Since 2015, CADTH has included qualitative evidence syntheses of patients’ perspectives and experiences in its health technology assessments (HTA) to ensure that decision makers have the best possible evidence base upon which to make decisions. More recently, there has been increasing demand for rapid qualitative reviews, particularly given the tight timelines necessary for policy making. We propose a qualitative evidence synthesis summit with the goal of increasing awareness among HTA producers and researchers of the role for qualitative evidence in informing policy questions, and identifying opportunities for qualitative evidence syntheses, including rapid qualitative reviews.

Our event will build on the plenary “Humanising policies and programmes – the roles of qualitative evidence”. We will begin with an introduction to the CADTH qualitative team, the syntheses we’ve conducted to date and reflections on their impact on HTAs and decision-making. We will continue by watching the live stream plenary, and follow with a facilitated discussion reflecting on implications for the use of qualitative evidence in HTA and the sorts of problems that can be addressed using qualitative evidence, including rapid qualitative reviews.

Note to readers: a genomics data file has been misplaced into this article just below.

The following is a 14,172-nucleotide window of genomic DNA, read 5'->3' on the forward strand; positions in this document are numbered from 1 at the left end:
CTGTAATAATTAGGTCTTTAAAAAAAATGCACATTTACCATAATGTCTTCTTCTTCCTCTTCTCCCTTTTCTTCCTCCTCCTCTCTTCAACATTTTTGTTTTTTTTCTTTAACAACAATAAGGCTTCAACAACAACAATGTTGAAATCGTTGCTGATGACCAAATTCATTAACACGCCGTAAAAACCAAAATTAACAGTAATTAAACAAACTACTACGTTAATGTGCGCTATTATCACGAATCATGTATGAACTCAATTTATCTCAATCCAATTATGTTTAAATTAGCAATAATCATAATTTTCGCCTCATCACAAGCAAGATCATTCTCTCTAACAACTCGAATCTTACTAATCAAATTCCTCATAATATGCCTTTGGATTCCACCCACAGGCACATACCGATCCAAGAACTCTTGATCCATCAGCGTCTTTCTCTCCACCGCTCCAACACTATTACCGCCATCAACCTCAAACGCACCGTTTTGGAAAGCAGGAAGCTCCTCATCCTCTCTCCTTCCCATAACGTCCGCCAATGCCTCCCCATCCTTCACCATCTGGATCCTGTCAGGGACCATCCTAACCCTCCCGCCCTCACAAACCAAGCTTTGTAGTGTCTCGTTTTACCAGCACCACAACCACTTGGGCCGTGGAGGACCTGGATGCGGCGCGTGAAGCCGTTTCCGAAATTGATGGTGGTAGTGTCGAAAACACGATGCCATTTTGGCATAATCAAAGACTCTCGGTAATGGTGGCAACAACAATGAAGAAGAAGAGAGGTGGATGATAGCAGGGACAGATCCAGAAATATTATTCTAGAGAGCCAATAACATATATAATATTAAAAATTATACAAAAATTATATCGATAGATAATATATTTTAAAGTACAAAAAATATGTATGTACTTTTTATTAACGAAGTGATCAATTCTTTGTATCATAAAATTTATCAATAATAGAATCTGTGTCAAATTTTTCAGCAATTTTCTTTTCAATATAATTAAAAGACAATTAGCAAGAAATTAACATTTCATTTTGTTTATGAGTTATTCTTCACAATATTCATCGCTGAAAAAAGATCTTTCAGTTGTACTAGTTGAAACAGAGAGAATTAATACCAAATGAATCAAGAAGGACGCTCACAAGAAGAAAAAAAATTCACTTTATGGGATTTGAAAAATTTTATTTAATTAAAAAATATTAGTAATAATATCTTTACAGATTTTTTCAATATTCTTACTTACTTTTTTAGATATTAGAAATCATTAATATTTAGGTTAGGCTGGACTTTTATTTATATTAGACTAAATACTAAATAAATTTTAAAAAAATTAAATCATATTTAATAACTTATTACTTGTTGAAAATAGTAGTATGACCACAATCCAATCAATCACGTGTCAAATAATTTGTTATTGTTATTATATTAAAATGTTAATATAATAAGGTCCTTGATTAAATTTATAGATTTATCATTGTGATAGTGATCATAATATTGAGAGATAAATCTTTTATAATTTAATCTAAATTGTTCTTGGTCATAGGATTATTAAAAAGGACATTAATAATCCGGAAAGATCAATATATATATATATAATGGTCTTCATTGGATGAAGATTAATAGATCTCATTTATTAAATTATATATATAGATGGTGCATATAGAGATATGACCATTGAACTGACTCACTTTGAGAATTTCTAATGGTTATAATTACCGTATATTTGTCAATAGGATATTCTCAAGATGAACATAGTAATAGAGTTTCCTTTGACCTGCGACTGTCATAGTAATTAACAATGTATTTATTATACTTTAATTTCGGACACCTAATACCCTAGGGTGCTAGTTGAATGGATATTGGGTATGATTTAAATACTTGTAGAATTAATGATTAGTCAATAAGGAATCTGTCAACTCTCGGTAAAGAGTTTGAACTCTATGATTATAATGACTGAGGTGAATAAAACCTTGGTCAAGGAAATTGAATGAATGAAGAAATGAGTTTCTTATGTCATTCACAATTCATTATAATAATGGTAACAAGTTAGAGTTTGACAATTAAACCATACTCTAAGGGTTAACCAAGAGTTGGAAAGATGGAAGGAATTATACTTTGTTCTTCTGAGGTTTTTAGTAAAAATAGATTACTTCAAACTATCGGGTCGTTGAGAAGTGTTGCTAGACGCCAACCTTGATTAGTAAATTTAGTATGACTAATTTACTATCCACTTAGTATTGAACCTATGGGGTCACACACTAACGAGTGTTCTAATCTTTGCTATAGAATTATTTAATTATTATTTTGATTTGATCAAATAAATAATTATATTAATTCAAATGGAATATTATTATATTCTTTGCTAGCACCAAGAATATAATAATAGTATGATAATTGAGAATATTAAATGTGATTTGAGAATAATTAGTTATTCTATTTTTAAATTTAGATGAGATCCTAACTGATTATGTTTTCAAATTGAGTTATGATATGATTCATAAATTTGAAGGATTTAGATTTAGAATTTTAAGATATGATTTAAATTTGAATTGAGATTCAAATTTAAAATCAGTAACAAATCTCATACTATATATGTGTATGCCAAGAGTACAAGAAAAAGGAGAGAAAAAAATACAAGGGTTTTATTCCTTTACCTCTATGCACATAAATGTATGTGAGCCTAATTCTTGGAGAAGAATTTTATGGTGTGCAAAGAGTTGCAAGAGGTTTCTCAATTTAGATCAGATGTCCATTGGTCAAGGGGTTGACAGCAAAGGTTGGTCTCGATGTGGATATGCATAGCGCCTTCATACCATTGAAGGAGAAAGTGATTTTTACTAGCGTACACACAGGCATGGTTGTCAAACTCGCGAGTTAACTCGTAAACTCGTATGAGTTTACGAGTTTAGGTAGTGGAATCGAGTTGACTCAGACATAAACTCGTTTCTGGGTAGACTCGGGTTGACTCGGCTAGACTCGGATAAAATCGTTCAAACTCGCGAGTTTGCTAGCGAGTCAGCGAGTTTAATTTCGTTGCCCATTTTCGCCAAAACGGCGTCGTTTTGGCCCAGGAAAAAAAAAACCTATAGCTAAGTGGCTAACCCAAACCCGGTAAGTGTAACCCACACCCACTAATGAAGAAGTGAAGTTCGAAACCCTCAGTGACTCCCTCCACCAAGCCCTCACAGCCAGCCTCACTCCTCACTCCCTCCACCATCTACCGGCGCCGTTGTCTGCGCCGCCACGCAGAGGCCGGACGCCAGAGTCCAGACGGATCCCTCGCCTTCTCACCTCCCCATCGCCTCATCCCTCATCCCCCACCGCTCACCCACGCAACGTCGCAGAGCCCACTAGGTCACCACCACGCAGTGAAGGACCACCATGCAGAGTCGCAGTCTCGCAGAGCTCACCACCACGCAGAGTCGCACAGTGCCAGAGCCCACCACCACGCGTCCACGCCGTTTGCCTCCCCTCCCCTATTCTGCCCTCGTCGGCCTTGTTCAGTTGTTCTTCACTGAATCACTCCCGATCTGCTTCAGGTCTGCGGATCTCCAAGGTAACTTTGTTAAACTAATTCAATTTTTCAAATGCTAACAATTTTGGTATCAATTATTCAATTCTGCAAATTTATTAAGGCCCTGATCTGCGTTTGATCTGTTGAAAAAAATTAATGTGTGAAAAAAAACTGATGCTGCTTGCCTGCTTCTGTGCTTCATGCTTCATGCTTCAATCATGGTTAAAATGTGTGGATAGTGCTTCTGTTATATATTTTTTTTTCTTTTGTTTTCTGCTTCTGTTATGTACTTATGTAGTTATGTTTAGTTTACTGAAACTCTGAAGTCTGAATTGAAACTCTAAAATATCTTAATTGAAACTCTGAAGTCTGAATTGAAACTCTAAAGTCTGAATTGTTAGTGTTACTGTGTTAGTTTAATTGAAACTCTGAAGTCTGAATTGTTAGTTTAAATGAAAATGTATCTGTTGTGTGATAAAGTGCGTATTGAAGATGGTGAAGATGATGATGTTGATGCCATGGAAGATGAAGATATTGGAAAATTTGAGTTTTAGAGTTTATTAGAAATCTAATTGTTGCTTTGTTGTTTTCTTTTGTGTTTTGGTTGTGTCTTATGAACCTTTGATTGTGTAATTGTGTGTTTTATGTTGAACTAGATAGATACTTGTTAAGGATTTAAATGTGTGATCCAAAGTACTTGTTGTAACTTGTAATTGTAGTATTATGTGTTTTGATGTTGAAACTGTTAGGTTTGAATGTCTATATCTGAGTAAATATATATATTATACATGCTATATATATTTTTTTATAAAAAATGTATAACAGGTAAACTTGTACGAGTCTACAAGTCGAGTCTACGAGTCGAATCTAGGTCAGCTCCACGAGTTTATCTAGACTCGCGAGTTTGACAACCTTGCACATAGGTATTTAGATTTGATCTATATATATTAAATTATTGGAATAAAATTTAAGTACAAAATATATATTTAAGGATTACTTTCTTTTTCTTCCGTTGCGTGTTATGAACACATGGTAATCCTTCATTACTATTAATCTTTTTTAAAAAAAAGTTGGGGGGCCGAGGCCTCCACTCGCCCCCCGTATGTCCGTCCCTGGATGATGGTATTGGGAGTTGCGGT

Key participants will include CADTH liaison officers and knowledge mobilization officers, who support the evidence needs of decision-makers across the country, program development officers who develop and refine topic ideas for assessment, and HTA researchers who conduct assessments.

The discussion will be facilitated by CADTH researchers and methodologists with experience conducting qualitative evidence syntheses and rapid qualitative reviews. We will prepare questions to build on the plenary and guide a facilitated discussion. Following the event, we will share a written summary of the discussion and reflections from the group with participants and members of Canadian and international HTA agencies.